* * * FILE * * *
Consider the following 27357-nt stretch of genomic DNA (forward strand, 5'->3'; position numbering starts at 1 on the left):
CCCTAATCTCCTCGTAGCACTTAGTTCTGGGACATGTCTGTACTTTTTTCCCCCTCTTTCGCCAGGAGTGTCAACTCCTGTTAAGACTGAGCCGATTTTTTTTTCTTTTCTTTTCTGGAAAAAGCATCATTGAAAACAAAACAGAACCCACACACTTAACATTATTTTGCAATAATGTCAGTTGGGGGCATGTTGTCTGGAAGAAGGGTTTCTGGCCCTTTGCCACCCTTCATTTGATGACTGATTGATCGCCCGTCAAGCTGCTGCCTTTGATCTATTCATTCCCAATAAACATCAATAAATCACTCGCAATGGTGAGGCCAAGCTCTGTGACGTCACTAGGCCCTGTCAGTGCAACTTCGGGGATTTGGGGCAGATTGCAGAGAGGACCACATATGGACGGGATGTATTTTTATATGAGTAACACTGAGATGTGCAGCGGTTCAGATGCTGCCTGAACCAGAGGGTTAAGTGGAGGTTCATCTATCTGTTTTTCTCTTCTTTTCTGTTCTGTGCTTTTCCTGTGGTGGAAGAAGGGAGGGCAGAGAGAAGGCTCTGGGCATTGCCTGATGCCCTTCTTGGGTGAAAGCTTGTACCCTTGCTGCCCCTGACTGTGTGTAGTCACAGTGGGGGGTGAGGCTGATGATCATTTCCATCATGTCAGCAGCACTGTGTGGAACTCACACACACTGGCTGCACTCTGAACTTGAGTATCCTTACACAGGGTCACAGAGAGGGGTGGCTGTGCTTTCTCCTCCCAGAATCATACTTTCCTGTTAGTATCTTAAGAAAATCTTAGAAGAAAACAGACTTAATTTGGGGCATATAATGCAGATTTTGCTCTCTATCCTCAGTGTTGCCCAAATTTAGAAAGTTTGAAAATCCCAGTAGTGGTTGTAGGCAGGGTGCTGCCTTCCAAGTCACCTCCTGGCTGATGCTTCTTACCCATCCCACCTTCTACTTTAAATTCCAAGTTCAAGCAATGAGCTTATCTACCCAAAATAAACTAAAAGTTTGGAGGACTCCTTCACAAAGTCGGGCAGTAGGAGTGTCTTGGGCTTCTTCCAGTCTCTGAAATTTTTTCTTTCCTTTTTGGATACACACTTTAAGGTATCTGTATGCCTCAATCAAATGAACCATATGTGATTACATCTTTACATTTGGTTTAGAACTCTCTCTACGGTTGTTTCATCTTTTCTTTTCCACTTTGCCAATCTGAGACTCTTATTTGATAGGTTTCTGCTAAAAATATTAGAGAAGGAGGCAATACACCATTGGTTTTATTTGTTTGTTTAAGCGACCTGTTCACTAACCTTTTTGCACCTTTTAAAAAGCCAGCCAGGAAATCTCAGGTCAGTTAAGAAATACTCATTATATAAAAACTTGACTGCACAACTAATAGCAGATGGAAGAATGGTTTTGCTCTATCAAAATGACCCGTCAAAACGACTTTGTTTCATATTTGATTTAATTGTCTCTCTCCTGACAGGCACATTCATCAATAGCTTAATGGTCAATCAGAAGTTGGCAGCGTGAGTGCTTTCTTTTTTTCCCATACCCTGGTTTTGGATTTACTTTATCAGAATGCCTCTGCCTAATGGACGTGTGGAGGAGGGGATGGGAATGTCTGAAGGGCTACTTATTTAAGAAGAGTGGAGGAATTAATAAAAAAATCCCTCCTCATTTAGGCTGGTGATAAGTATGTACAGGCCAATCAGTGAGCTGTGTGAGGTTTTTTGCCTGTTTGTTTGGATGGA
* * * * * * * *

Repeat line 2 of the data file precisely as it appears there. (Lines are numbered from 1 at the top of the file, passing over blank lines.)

CCCTAATCTCCTCGTAGCACTTAGTTCTGGGACATGTCTGTACTTTTTTCCCCCTCTTTCGCCAGGAGTGTCAACTCCTGTTAAGACTGAGCCGATTTTTTTTTCTTTTCTTTTCTGGAAAAAGCATCATTGAAAACAAAACAGAACCCACACACTTAACATTATTTTGCAATAATGTCAGTTGGGGGCATGTTGTCTGGAAGAAGGGTTTCTGGCCCTTTGCCACCCTTCATTTGATGACTGATTGATCGCCCGTCAAGCTGCTGCCTTTGATCTATTCATTCCCAATAAACATCAATAAATCACTCGCAATGGTGAGGCCAAGCTCTGTGACGTCACTAGGCCCTGTCAGTGCAACTTCGGGGATTTGGGGCAGATTGCAGAGAGGACCACATATGGACGGGATGTATTTTTATATGAGTAACACTGAGATGTGCAGCGGTTCAGATGCTGCCTGAACCAGAGGGTTAAGTGGAGGTTCATCTATCTGTTTTTCTCTTCTTTTCTGTTCTGTGCTTTTCCTGTGGTGGAAGAAGGGAGGGCAGAGAGAAGGCTCTGGGCATTGCCTGATGCCCTTCTTGGGTGAAAGCTTGTACCCTTGCTGCCCCTGACTGTGTGTAGTCACAGTGGGGGGTGAGGCTGATGATCATTTCCATCATGTCAGCAGCACTGTGTGGAACTCACACACACTGGCTGCACTCTGAACTTGAGTATCCTTACACAGGGTCACAGAGAGGGGTGGCTGTGCTTTCTCCTCCCAGAATCATACTTTCCTGTTAGTATCTTAAGAAAATCTTAGAAGAAAACAGACTTAATTTGGGGCATATAATGCAGATTTTGCTCTCTATCCTCAGTGTTGCCCAAATTTAGAAAGTTTGAAAATCCCAGTAGTGGTTGTAGGCAGGGTGCTGCCTTCCAAGTCACCTCCTGGCTGATGCTTCTTACCCATCCCACCTTCTACTTTAAATTCCAAGTTCAAGCAATGAGCTTATCTACCCAAAATAAACTAAAAGTTTGGAGGACTCCTTCACAAAGTCGGGCAGTAGGAGTGTCTTGGGCTTCTTCCAGTCTCTGAAATTTTTTCTTTCCTTTTTGGATACACACTTTAAGGTATCTGTATGCCTCAATCAAATGAACCATATGTGATTACATCTTTACATTTGGTTTAGAACTCTCTCTACGGTTGTTTCATCTTTTCTTTTCCACTTTGCCAATCTGAGACTCTTATTTGATAGGTTTCTGCTAAAAATATTAGAGAAGGAGGCAATACACCATTGGTTTTATTTGTTTGTTTAAGCGACCTGTTCACTAACCTTTTTGCACCTTTTAAAAAGCCAGCCAGGAAATCTCAGGTCAGTTAAGAAATACTCATTATATAAAAACTTGACTGCACAACTAATAGCAGATGGAAGAATGGTTTTGCTCTATCAAAATGACCCGTCAAAACGACTTTGTTTCATATTTGATTTAATTGTCTCTCTCCTGACAGGCACATTCATCAATAGCTTAATGGTCAATCAGAAGTTGGCAGCGTGAGTGCTTTCTTTTTTTCCCATACCCTGGTTTTGGATTTACTTTATCAGAATGCCTCTGCCTAATGGACGTGTGGAGGAGGGGATGGGAATGTCTGAAGGGCTACTTATTTAAGAAGAGTGGAGGAATTAATAAAAAAATCCCTCCTCATTTAGGCTGGTGATAAGTATGTACAGGCCAATCAGTGAGCTGTGTGAGGTTTTTTGCCTGTTTGTTTGGATGGA